One of my financial planner clients made an astute observation when he said:
“It takes a lot of courage for a client to meet with a financial planner.”
He understands that when he first meets with a new client, or even an existing one, they may have a lot on their mind.
The same would probably go for us too if the roles were reversed, right?
This is why it is important that we can put ourselves in the shoes of our client and understand where they are coming from.
Your financial planning clients’ biggest fears
There are fears to which we can all probably relate. For example:
*We worry about the future and what it might hold for us.
*The subject of money can bring up a lot of insecure thinking.
*One of our greatest fears is of looking stupid, admitting our mistakes, and being judged.
Your number one job
Many financial planners and advisers fail to realise that these fears are at the forefront of a client’s mind.
After all, where in your professional training does it bother to mention this at all?
A client comes to a meeting with a busy mind, full of their fears and concerns and the adviser gets straight into a left-brained, intellectual conversation about fees, markets, and products.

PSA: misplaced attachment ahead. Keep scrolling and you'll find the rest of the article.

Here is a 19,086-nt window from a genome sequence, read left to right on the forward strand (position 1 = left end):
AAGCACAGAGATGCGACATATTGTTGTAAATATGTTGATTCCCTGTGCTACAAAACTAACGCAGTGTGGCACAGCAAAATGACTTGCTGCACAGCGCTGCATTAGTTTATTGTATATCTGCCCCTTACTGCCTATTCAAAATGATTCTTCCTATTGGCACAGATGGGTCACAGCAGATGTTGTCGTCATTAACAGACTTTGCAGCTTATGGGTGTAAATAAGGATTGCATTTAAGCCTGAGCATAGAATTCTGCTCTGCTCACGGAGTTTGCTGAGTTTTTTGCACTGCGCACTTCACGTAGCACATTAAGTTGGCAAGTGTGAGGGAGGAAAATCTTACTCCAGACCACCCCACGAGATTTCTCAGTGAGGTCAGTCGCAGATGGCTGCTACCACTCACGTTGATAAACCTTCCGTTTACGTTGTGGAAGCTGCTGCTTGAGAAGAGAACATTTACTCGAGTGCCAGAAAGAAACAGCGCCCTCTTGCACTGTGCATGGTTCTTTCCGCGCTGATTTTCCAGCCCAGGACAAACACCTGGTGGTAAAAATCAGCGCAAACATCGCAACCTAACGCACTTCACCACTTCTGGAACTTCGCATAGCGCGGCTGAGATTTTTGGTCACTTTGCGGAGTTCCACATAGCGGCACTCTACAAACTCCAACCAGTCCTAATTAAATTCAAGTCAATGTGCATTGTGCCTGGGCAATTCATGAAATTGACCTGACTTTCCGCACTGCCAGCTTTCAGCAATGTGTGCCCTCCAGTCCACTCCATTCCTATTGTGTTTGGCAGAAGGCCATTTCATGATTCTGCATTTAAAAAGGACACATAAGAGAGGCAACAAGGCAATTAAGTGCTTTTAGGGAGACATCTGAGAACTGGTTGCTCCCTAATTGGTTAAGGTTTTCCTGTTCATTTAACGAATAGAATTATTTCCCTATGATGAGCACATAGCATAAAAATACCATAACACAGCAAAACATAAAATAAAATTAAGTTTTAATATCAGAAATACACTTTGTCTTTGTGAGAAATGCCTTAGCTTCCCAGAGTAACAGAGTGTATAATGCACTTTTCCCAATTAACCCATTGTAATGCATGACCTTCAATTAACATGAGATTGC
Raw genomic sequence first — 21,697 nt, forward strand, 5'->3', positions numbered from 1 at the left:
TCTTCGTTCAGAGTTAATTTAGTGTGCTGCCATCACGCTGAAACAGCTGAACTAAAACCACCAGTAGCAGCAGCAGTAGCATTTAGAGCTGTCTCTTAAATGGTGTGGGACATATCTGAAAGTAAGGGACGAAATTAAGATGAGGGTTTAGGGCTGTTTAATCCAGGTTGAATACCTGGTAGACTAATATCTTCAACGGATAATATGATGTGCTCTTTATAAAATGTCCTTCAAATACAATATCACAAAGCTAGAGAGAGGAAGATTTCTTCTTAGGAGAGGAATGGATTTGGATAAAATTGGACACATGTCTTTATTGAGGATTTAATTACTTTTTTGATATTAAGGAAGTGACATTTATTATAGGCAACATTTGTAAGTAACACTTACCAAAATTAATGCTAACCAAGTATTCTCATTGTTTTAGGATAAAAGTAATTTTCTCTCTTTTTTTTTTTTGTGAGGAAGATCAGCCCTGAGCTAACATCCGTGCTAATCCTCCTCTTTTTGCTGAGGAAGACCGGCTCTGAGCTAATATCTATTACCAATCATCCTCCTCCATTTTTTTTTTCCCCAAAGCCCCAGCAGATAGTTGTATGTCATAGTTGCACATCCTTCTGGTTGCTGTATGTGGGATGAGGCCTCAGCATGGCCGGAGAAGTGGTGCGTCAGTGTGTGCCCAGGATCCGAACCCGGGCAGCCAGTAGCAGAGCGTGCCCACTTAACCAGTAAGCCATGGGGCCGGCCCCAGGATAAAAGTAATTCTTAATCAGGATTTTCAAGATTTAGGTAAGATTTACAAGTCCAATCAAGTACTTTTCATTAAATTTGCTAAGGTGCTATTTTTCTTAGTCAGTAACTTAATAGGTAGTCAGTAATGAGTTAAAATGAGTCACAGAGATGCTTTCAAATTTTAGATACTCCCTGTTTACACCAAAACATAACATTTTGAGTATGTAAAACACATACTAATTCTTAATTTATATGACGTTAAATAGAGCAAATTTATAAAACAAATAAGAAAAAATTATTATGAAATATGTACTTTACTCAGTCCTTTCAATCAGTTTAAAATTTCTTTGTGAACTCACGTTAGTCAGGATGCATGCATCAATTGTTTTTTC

This is of no help to the client. In fact, it confirms their fears.
For the experience of financial planning to be an engaging, compelling, and rewarding one, your client must be in a clear, settled state of mind.
So, the number one job is to first relax your client so they feel safe, secure, and that they will not be judged.
Only then can a meaningful conversation begin to happen.
How do you relax your client?
Whilst there is a lot of prescriptive advice available on creating better meetings, very little of it, if any, addresses the most significant factor…
Your clarity of mind. (If you want to know more I recommend reading ‘Clarity‘.)
Real human connection happens when we drop thinking. And we, as the professional person, must take the lead in this.
Lose your label
One of the greatest challenges for professional people is dropping their identity as the expert.
I understand that you may have spent hundreds of hours gaining your qualifications and be an expert. Yet to the degree you carry this identity into a client meeting will be the degree to which you compromise human connection.
Human beings connected with each other. Personas don’t.
The main point is that the quality and effectiveness of a meeting is not determined by the content. It is a result of the tone, or the feeling in the room.
By becoming more aware that the client’s experience is everything and understanding how to guide yourself and your clients into healthier, more productive states of mind, your results will soar.
PS. The most magical client meetings are where people are in ‘the zone’ or a state of ‘flow’. Click here to read, ‘A simple guide to living in flow’.